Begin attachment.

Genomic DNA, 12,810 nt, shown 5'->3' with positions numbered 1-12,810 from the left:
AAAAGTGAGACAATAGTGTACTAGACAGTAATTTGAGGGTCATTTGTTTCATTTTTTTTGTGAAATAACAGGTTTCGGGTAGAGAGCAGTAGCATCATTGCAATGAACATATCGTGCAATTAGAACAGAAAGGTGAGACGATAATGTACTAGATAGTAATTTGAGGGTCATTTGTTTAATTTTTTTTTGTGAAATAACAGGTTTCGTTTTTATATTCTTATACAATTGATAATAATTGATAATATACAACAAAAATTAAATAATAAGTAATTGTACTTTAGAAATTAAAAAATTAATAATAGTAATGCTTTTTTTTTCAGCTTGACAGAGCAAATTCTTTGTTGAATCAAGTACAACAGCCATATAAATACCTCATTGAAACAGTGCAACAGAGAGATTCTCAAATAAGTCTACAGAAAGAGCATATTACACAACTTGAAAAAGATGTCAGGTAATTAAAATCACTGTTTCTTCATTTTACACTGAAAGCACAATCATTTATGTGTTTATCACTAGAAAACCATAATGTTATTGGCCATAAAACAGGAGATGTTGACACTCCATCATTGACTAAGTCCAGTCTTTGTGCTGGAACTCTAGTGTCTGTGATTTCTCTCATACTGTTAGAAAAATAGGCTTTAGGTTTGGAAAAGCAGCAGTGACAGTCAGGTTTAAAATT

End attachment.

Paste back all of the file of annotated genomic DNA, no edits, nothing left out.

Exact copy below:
Genomic DNA, 12,810 nt, shown 5'->3' with positions numbered 1-12,810 from the left:
AAAAGTGAGACAATAGTGTACTAGACAGTAATTTGAGGGTCATTTGTTTCATTTTTTTTGTGAAATAACAGGTTTCGGGTAGAGAGCAGTAGCATCATTGCAATGAACATATCGTGCAATTAGAACAGAAAGGTGAGACGATAATGTACTAGATAGTAATTTGAGGGTCATTTGTTTAATTTTTTTTTGTGAAATAACAGGTTTCGTTTTTATATTCTTATACAATTGATAATAATTGATAATATACAACAAAAATTAAATAATAAGTAATTGTACTTTAGAAATTAAAAAATTAATAATAGTAATGCTTTTTTTTTCAGCTTGACAGAGCAAATTCTTTGTTGAATCAAGTACAACAGCCATATAAATACCTCATTGAAACAGTGCAACAGAGAGATTCTCAAATAAGTCTACAGAAAGAGCATATTACACAACTTGAAAAAGATGTCAGGTAATTAAAATCACTGTTTCTTCATTTTACACTGAAAGCACAATCATTTATGTGTTTATCACTAGAAAACCATAATGTTATTGGCCATAAAACAGGAGATGTTGACACTCCATCATTGACTAAGTCCAGTCTTTGTGCTGGAACTCTAGTGTCTGTGATTTCTCTCATACTGTTAGAAAAATAGGCTTTAGGTTTGGAAAAGCAGCAGTGACAGTCAGGTTTAAAATT